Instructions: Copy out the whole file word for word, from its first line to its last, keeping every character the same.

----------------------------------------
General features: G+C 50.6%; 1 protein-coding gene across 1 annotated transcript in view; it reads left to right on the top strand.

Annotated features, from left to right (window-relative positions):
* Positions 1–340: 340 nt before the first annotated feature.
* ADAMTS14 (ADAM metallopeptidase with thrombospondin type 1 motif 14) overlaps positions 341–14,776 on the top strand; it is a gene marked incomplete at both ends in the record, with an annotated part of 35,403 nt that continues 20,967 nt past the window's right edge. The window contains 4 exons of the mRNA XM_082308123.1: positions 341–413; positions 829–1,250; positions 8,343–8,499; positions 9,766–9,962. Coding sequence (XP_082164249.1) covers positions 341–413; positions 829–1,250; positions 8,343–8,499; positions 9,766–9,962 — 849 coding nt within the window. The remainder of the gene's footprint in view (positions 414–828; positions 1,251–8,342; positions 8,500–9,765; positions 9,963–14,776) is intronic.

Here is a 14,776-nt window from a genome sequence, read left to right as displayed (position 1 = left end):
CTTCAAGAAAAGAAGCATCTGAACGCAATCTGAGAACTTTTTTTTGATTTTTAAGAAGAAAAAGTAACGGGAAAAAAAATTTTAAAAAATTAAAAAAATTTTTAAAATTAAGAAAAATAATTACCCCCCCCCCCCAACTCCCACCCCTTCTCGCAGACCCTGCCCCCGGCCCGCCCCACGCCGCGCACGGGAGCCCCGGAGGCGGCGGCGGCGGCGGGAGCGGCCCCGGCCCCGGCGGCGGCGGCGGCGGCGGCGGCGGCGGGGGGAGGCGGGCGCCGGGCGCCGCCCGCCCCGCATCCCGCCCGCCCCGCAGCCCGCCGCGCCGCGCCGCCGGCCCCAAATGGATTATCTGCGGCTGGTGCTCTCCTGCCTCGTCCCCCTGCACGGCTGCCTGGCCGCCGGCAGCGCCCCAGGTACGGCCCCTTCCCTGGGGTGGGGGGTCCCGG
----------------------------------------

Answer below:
General features: G+C 50.6%; 1 protein-coding gene across 1 annotated transcript in view; it reads left to right on the top strand.

Annotated features, from left to right (window-relative positions):
* Positions 1–340: 340 nt before the first annotated feature.
* ADAMTS14 (ADAM metallopeptidase with thrombospondin type 1 motif 14) overlaps positions 341–14,776 on the top strand; it is a gene marked incomplete at both ends in the record, with an annotated part of 35,403 nt that continues 20,967 nt past the window's right edge. The window contains 4 exons of the mRNA XM_082308123.1: positions 341–413; positions 829–1,250; positions 8,343–8,499; positions 9,766–9,962. Coding sequence (XP_082164249.1) covers positions 341–413; positions 829–1,250; positions 8,343–8,499; positions 9,766–9,962 — 849 coding nt within the window. The remainder of the gene's footprint in view (positions 414–828; positions 1,251–8,342; positions 8,500–9,765; positions 9,963–14,776) is intronic.

Here is a 14,776-nt window from a genome sequence, read left to right as displayed (position 1 = left end):
CTTCAAGAAAAGAAGCATCTGAACGCAATCTGAGAACTTTTTTTTGATTTTTAAGAAGAAAAAGTAACGGGAAAAAAAATTTTAAAAAATTAAAAAAATTTTTAAAATTAAGAAAAATAATTACCCCCCCCCCCCAACTCCCACCCCTTCTCGCAGACCCTGCCCCCGGCCCGCCCCACGCCGCGCACGGGAGCCCCGGAGGCGGCGGCGGCGGCGGGAGCGGCCCCGGCCCCGGCGGCGGCGGCGGCGGCGGCGGCGGCGGGGGGAGGCGGGCGCCGGGCGCCGCCCGCCCCGCATCCCGCCCGCCCCGCAGCCCGCCGCGCCGCGCCGCCGGCCCCAAATGGATTATCTGCGGCTGGTGCTCTCCTGCCTCGTCCCCCTGCACGGCTGCCTGGCCGCCGGCAGCGCCCCAGGTACGGCCCCTTCCCTGGGGTGGGGGGTCCCGG